In December 2020, the US Department of Agriculture (USDA) published its yearly Mexican “Citrus Annual”. It includes harvest forecasts for the current (2020/2021) season. So, it’s a good time to zoom in on Mexican citrus sector developments. This article uses this report and recent figures from the Mexican Ministry of Agriculture’s ‘Panorama Agroalimentario 2020’. Here are some highlights:
Oranges are Mexico’s top citrus fruit. In 2020/2021, it has an expected production of 4.040 tons. The Valencia, Lane Late Navel, and Navelina varieties are grown in Mexico. Harvesting takes place from November to May. Mexico is the world’s fifth-largest producer of this fruit. The state of Veracruz accounts for 50% of the total planted area.
Other important producing states are Tamaulipas, Nuevo León, Puebla, and Sonora. These should all expected to have higher production than the previous season. Then extreme drought and high temperatures depressed yields. The current season has an improved weather forecast. Given that, harvests are expected to increase by 58% compared to the previous season.
The USDA thinks Mexico’s lacking government support for farmers will continue to hamper future growth in the sector. That’s despite the improved prognoses. Growers need drought-recovery assistance and help to purchase crop protection products and pesticides. Many orange farmers are in dire financial straits. That’s as a result of the COVID-19 pandemic.
That’s also prevented them from reviving their orchards. Although the pandemic doesn’t seem to have affected production itself much. The Mexican government considered this and most of the agricultural sector essential. Therefore, with the necessary corona measures, work could continue.
Most oranges are sold or processed within Mexico. The fresh orange total export volume is less than 2,5% of total production. The United States is Mexican oranges’ most important foreign market. In 2019, 80% of Mexico’s total orange exports of $28,5 million were destined for this market.
Most oranges are exported as (frozen) juice. Mexico should export some 195.000 tonnes of frozen juice in the 2020/2021 season. That’s compared to only 61 tons of fresh oranges. In both Mexico and the US, the demand for fresh juice is increasing.
At the same time, the demand for frozen orange juice is decreasing. This demand’s recovery depends on the hospitality sector’s reopening. This sector is currently burdened with COVID-19 restrictions.
The US is, again, the top export market for Mexican frozen orange juice. In 2019, Mexico exported $423 million worth of orange juice. Of this, $333 million (79%) went to the US. The Netherlands was the second-largest market with $56 million.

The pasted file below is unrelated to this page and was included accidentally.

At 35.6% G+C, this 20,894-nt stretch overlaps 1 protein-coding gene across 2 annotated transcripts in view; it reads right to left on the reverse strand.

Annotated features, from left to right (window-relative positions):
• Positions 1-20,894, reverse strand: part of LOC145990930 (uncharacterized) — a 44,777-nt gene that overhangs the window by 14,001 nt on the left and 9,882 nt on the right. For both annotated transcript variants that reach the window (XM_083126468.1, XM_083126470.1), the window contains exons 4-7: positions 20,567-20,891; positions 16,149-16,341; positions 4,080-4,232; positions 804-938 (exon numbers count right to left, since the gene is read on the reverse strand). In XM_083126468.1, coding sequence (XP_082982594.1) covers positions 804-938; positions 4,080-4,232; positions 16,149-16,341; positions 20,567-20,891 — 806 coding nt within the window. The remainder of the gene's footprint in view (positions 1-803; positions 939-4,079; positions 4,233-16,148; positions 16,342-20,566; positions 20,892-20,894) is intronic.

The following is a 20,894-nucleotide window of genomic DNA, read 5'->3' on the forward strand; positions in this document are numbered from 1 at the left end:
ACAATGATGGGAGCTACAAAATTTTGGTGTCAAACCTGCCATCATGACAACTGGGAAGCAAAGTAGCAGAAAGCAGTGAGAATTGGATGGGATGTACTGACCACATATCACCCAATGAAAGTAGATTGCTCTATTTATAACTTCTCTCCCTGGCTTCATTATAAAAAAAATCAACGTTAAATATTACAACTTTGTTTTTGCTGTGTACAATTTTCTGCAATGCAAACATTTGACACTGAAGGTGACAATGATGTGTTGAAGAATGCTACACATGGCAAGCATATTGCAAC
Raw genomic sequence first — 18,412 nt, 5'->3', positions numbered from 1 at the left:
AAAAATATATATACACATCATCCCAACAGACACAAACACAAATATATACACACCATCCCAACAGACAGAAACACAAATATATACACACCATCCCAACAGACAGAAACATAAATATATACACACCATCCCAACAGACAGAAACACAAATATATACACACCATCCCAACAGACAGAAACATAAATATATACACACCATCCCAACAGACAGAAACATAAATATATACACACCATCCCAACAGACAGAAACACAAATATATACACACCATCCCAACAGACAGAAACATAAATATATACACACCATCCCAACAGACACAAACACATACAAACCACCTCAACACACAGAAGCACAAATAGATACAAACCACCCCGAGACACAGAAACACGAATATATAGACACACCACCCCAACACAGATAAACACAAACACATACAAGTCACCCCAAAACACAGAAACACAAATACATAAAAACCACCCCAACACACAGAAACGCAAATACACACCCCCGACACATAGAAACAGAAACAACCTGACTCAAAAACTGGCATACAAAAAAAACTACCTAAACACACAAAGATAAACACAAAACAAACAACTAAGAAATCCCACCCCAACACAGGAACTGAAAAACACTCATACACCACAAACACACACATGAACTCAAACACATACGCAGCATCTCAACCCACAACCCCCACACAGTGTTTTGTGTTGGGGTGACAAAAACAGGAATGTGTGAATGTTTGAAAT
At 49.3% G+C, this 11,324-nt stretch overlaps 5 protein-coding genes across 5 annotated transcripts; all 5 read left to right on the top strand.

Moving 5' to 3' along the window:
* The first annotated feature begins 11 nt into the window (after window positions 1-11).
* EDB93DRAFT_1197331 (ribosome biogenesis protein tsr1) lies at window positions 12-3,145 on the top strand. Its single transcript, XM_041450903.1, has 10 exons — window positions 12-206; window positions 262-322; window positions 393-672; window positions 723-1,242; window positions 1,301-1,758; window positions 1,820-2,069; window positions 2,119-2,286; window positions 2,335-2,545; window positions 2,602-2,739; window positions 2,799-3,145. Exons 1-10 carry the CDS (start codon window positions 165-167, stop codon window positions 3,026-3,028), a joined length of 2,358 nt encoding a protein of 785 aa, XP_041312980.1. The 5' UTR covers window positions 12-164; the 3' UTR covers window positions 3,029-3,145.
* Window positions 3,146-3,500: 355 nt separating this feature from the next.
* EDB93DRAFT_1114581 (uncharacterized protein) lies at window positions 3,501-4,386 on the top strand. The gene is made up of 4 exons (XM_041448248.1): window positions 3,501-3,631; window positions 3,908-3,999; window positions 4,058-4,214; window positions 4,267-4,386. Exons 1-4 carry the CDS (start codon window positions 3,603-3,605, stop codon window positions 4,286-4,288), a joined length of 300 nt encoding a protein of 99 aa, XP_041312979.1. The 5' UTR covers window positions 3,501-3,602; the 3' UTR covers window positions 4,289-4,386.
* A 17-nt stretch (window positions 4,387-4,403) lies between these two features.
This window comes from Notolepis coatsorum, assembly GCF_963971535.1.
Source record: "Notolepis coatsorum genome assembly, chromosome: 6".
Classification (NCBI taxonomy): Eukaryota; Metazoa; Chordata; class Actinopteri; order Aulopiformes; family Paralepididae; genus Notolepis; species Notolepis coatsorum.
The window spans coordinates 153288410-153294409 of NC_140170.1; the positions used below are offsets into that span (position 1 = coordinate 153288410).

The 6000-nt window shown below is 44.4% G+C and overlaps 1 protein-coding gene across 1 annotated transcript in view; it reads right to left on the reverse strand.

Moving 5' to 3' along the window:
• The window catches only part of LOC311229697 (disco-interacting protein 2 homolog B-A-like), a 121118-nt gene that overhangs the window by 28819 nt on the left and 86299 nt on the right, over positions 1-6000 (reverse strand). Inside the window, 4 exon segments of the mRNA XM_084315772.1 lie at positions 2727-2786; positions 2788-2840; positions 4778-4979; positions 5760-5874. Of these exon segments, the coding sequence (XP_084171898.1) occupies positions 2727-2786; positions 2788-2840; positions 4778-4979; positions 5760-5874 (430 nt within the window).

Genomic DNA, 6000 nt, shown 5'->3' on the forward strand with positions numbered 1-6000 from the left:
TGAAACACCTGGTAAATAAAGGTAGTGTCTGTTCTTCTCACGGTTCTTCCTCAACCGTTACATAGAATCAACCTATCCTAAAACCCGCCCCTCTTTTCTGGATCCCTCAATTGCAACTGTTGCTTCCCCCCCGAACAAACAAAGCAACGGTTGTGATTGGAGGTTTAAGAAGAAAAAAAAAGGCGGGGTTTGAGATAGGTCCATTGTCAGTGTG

Lemons and limes
It’s thought Mexico will grow about 2,870 tons of lemons and limes. That’s in the 2020/2021 season. Of the two, limes are by far the most important. Lime production is more than 20 times that of lemons.
Mexico is, therefore, the world’s second-largest lime grower, after India. The most important states for growing limes are Michoacán, Veracruz, Colima, Oaxaca, and Tamaulipas. The main variety is Citrus X Aurantiifolia, also known as Mexican limes.
In 2019, Mexico exported limes valued at $560 million. More than 90% of these went to the US. Again, the Netherlands was the second-largest market with +/- $16 million. The lemon and lime total export value is expected to keep increasing.
Mexico cultivates red, pink, and white grapefruit. Veracruz, Michoacán, Tamaulipas, Nuevo León, and Campeche are the top five cultivation states in terms of production volume. Five percent of grapefruits harvested worldwide are Mexican. That makes Mexico the fourth largest global producer.
Production of 495 tons is expected for the 2020/2021 season. In Mexico, these fruits are mainly eaten or drunk as freshly squeezed juice. Exports of Mexican grapefruit and grapefruit juice in on the rise. Cultivation acreage should, therefore, also increase.
With $4 million, Japan was the top fresh Mexican grapefruit market in 2019. However, Mexico exports less than five percent of this product fresh. About a fifth of this crop is processed into juice, and some of this is exported. In 2019, Mexico exported a total of almost $28 million’s worth of grapefruit juice. Here, with $11,6 million, the Netherlands was the most important buyer.
The Netherlands is importing fewer Mexican citrus products
The most important citrus products the Netherlands imports from Mexico are limes and orange juice. Trade statistics show that Dutch imports of products from the Mexican citrus sector have been on a downward spiral since 2017. That applies to oranges, limes, and grapefruit.
In 2020, too, this decline continued. Over that year’s first three quarters, the Dutch import value of Mexican limes dropped from €27.1 million (about $32.9 million) to €19.9 million (about $24.2 million). During the same time, Dutch import values for Mexican orange juice also decreased. It went from €38.1 million (about $46.2 million) to €23.3 million (about $28.3 million).
It’s not currently clear why this happened. The drought in Mexico and the COVID-19 pandemic probably contributed.
Source: Agroberichten Buitenland